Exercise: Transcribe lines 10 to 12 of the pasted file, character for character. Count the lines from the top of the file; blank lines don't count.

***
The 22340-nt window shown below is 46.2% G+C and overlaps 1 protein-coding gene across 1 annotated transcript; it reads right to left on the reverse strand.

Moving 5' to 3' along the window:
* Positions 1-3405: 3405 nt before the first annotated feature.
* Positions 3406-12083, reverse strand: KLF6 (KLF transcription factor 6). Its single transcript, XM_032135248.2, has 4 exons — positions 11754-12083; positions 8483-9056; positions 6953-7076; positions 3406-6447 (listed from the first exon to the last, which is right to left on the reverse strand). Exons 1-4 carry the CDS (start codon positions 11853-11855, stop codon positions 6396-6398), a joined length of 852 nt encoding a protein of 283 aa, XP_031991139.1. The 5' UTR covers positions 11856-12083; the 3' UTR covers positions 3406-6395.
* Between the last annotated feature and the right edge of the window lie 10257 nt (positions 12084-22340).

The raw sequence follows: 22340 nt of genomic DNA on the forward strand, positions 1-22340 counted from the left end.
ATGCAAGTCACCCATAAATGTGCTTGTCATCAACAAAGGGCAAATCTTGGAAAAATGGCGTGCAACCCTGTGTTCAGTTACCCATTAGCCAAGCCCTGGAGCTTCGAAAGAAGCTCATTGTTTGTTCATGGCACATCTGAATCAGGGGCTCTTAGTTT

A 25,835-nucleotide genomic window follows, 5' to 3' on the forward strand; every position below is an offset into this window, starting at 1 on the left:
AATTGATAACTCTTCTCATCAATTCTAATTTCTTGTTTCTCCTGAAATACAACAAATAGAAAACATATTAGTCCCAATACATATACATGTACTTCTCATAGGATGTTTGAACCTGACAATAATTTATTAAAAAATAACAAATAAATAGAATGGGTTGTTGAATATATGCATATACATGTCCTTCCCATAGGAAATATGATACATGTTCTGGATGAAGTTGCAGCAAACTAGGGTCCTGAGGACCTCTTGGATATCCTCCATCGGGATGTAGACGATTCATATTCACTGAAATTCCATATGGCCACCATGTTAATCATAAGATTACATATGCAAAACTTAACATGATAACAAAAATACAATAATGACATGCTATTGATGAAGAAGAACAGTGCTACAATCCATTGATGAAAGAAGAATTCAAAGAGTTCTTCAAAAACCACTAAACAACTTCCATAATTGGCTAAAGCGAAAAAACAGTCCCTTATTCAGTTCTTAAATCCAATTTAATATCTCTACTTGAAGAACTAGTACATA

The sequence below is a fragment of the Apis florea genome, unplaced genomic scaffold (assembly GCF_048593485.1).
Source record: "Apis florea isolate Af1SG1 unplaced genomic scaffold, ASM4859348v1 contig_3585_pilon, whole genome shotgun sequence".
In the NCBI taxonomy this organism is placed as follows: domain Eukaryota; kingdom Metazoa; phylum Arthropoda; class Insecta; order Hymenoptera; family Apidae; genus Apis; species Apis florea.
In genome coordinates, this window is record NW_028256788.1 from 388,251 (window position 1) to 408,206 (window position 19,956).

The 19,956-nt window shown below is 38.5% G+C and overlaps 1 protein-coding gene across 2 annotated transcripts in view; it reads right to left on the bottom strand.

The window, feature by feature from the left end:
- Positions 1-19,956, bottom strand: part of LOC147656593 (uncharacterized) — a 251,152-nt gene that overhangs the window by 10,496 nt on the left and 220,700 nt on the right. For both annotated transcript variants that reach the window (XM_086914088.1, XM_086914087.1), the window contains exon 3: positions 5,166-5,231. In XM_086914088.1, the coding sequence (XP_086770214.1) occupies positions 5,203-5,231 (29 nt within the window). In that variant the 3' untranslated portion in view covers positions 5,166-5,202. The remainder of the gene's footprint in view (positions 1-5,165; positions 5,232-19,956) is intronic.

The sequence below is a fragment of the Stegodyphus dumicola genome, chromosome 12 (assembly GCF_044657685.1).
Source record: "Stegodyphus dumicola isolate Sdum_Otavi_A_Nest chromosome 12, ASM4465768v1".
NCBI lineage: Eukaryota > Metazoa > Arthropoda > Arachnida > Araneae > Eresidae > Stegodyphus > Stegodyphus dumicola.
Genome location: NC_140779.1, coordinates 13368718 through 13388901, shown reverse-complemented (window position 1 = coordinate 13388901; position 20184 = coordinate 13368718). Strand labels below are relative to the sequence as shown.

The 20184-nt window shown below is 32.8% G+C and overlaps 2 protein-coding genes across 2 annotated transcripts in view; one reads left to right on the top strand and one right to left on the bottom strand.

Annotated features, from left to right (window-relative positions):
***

The sequence below is a fragment of the Apis florea genome, unplaced genomic scaffold (assembly GCF_048593485.1).
Source record: "Apis florea isolate Af1SG1 unplaced genomic scaffold, ASM4859348v1 contig_3585_pilon, whole genome shotgun sequence".
In the NCBI taxonomy this organism is placed as follows: domain Eukaryota; kingdom Metazoa; phylum Arthropoda; class Insecta; order Hymenoptera; family Apidae; genus Apis; species Apis florea.